Critically, making such a system work in a photo-rechargeable battery requires designing a heterostructure that can separate photo-excited electrons from positively charged “holes” left behind in the semiconductor. Otherwise, the electrons would simply re-combine with the holes, sabotaging the photo-recharging function.
To achieve that separation, Narayanan’s team hit upon a heterostructure of nanorods combining MoS2 and a molybdenum oxide semiconductor, MoOx. In such a “type II” heterostructure, the semiconductor band gaps of the two materials are staggered in such a way that the photoexcited electrons are sucked into the low-energy conduction band of one semiconductor—in this case, the MoOx—and are thus made available to the battery’s charging circuit. The holes, meanwhile, are left behind in the higher-energy valance band of the MoS2.
The team set about creating a prototype by first using chemical-vapor deposition to synthesize the MoS2/MoOx nanorod heterostructures. Next, the researchers spread a solution of the heterostructure material, a small amount of carbon black, and a polymer binder onto a transparent indium-tin-oxide (ITO) glass plate. They used Raman spectroscopy, X-ray diffraction and other techniques to characterize the chemical and crystal structure of the material, and confirmed its photocurrent under illumination with green, red and white light.
In the solar battery prototype from the Tata Institute team, sunlight passes through a transparent layer of indium-tin-oxide (ITO) and into a zone of MoS2/MoSx heterostructure nanorods. The photo-excited electrons are removed into the ITO layer and pass into the battery’s charging circuit. Positively charged holes remaining in the heterostructure MoS2’s valance band push positively charged lithium ions back toward a lithium anode, where they recombine with the electrons to form metallic lithium, re-charging the battery. [Image: A. Kumar and T.N. Narayanan] [Enlarge image]
With those tests done, the team next used the heterostructure plate as the cathode in a home-built model Li-ion battery, with a disk of metallic lithium as the anode. The model battery, with an open-circuit voltage of 3.1 V, was discharged in a dark room, which caused lithium ions to migrate from the anode to the cathode.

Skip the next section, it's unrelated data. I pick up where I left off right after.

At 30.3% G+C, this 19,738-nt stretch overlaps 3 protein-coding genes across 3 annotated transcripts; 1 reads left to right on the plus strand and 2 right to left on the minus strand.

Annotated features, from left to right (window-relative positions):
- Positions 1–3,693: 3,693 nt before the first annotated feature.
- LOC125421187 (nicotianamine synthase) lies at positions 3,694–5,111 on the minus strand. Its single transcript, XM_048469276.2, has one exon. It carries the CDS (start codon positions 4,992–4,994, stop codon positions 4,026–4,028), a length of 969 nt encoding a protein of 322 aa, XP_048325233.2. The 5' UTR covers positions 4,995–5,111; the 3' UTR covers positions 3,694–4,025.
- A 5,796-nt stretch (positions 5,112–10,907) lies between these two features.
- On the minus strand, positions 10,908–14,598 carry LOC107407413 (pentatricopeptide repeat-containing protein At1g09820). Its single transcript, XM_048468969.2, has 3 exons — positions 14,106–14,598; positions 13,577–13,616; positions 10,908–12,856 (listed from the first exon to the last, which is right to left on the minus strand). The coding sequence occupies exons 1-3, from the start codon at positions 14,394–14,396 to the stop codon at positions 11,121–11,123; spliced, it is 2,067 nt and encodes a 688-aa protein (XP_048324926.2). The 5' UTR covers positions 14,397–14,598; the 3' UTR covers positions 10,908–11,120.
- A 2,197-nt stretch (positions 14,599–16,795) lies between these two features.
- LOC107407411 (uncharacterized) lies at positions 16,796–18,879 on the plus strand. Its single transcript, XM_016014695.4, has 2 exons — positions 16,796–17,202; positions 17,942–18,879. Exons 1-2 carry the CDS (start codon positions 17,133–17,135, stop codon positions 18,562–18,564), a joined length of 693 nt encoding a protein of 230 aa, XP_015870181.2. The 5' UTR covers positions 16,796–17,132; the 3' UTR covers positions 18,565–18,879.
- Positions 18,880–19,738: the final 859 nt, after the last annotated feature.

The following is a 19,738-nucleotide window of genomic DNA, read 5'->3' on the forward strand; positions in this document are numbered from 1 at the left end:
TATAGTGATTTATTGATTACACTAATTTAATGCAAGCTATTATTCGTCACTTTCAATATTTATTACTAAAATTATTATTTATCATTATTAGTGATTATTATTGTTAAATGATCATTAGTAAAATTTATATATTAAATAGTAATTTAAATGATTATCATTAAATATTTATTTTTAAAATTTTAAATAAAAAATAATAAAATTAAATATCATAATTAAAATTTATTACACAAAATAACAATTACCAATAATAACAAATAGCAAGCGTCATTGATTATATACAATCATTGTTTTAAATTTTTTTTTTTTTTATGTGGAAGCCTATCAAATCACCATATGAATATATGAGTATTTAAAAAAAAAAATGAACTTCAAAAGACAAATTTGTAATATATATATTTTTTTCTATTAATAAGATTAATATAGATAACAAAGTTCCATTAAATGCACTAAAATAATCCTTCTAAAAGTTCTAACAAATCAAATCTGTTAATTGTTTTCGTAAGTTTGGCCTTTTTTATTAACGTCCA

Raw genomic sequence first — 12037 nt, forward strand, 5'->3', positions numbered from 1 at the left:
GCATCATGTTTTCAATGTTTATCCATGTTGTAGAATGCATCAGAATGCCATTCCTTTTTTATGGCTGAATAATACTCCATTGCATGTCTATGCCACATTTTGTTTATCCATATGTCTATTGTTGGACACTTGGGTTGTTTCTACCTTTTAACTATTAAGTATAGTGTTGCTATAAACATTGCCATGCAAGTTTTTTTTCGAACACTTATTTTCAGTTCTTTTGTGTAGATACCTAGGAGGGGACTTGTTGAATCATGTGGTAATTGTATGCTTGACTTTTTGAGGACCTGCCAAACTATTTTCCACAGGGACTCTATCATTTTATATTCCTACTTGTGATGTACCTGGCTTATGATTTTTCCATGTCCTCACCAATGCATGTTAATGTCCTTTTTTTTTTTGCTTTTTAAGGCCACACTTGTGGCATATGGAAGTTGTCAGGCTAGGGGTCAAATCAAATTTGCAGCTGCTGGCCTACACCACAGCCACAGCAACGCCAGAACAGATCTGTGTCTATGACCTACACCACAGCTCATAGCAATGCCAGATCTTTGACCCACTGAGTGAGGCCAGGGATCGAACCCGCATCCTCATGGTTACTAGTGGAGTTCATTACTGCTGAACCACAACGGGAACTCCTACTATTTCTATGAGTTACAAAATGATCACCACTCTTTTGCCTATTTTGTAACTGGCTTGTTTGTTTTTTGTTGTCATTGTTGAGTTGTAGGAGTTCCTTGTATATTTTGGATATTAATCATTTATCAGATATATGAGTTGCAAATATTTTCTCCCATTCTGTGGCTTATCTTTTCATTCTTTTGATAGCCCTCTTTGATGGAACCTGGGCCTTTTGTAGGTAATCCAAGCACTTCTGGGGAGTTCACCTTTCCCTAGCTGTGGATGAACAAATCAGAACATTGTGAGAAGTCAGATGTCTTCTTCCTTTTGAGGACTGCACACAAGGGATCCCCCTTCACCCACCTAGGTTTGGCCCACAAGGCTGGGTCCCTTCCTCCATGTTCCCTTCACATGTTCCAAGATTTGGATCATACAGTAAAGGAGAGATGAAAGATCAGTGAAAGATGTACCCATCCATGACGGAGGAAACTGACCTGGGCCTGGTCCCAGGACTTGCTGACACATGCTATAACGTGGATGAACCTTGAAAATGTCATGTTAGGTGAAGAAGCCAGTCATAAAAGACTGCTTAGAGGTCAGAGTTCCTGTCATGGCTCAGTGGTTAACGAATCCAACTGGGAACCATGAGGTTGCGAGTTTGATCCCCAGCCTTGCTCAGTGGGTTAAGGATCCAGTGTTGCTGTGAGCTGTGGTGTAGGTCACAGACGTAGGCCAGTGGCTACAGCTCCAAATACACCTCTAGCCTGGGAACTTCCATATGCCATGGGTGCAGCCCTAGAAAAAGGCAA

When the battery was then illuminated under simulated solar light, the photo-excited electrons were moved out of the MoS2 component of the heterostructure cathode and into the conduction band of MoOx component, where they flowed into the battery charging circuit. The positively charged holes remaining in MoS2 valence band in the cathode, meanwhile, pushed the positively charged lithium ions back toward the lithium anode. There, they combined with the liberated electrons to form lithium metal on the cathode, fully recharging the battery in the space of a few hours.
Toward new designs
While the proof-of-concept helped establish that semiconductor heterostructures might have a role in creating directly sun-rechargeable batteries in the future, there appears to be a quite a ways to go in making the system robust enough for commercial devices. Narayanan’s lab is now working toward a better understanding of the mechanisms at play, and how they might be tweaked to improve performance. Even so, the researchers conclude that the work thus far “opens up the potential in developing semiconductor heterostructures based novel photo-electrode designs in solar batteries.”